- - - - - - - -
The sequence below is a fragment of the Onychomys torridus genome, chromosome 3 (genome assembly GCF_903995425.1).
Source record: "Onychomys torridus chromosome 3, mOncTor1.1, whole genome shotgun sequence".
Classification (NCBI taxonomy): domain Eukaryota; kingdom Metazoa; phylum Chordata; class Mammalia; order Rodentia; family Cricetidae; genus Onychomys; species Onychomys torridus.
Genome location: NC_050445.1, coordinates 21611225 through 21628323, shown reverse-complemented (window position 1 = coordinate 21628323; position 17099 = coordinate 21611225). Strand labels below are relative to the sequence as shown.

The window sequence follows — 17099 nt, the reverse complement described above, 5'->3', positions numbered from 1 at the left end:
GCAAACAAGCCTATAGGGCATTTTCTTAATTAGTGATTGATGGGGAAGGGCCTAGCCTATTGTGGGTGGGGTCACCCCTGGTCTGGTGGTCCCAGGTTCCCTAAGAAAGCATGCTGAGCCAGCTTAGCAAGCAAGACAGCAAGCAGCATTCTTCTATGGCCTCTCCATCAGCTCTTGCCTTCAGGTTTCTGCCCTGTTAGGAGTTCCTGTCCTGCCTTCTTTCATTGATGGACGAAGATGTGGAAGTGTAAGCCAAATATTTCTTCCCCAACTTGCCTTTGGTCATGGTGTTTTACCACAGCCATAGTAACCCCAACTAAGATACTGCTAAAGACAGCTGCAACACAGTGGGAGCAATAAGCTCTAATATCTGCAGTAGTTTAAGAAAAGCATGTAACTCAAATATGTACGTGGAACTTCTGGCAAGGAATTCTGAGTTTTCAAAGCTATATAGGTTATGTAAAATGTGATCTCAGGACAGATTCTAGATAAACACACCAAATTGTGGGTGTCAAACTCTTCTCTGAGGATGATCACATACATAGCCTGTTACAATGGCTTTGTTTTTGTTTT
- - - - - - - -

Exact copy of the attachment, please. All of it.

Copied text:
The sequence below is a fragment of the Onychomys torridus genome, chromosome 3 (genome assembly GCF_903995425.1).
Source record: "Onychomys torridus chromosome 3, mOncTor1.1, whole genome shotgun sequence".
Classification (NCBI taxonomy): domain Eukaryota; kingdom Metazoa; phylum Chordata; class Mammalia; order Rodentia; family Cricetidae; genus Onychomys; species Onychomys torridus.
Genome location: NC_050445.1, coordinates 21611225 through 21628323, shown reverse-complemented (window position 1 = coordinate 21628323; position 17099 = coordinate 21611225). Strand labels below are relative to the sequence as shown.

The window sequence follows — 17099 nt, the reverse complement described above, 5'->3', positions numbered from 1 at the left end:
GCAAACAAGCCTATAGGGCATTTTCTTAATTAGTGATTGATGGGGAAGGGCCTAGCCTATTGTGGGTGGGGTCACCCCTGGTCTGGTGGTCCCAGGTTCCCTAAGAAAGCATGCTGAGCCAGCTTAGCAAGCAAGACAGCAAGCAGCATTCTTCTATGGCCTCTCCATCAGCTCTTGCCTTCAGGTTTCTGCCCTGTTAGGAGTTCCTGTCCTGCCTTCTTTCATTGATGGACGAAGATGTGGAAGTGTAAGCCAAATATTTCTTCCCCAACTTGCCTTTGGTCATGGTGTTTTACCACAGCCATAGTAACCCCAACTAAGATACTGCTAAAGACAGCTGCAACACAGTGGGAGCAATAAGCTCTAATATCTGCAGTAGTTTAAGAAAAGCATGTAACTCAAATATGTACGTGGAACTTCTGGCAAGGAATTCTGAGTTTTCAAAGCTATATAGGTTATGTAAAATGTGATCTCAGGACAGATTCTAGATAAACACACCAAATTGTGGGTGTCAAACTCTTCTCTGAGGATGATCACATACATAGCCTGTTACAATGGCTTTGTTTTTGTTTT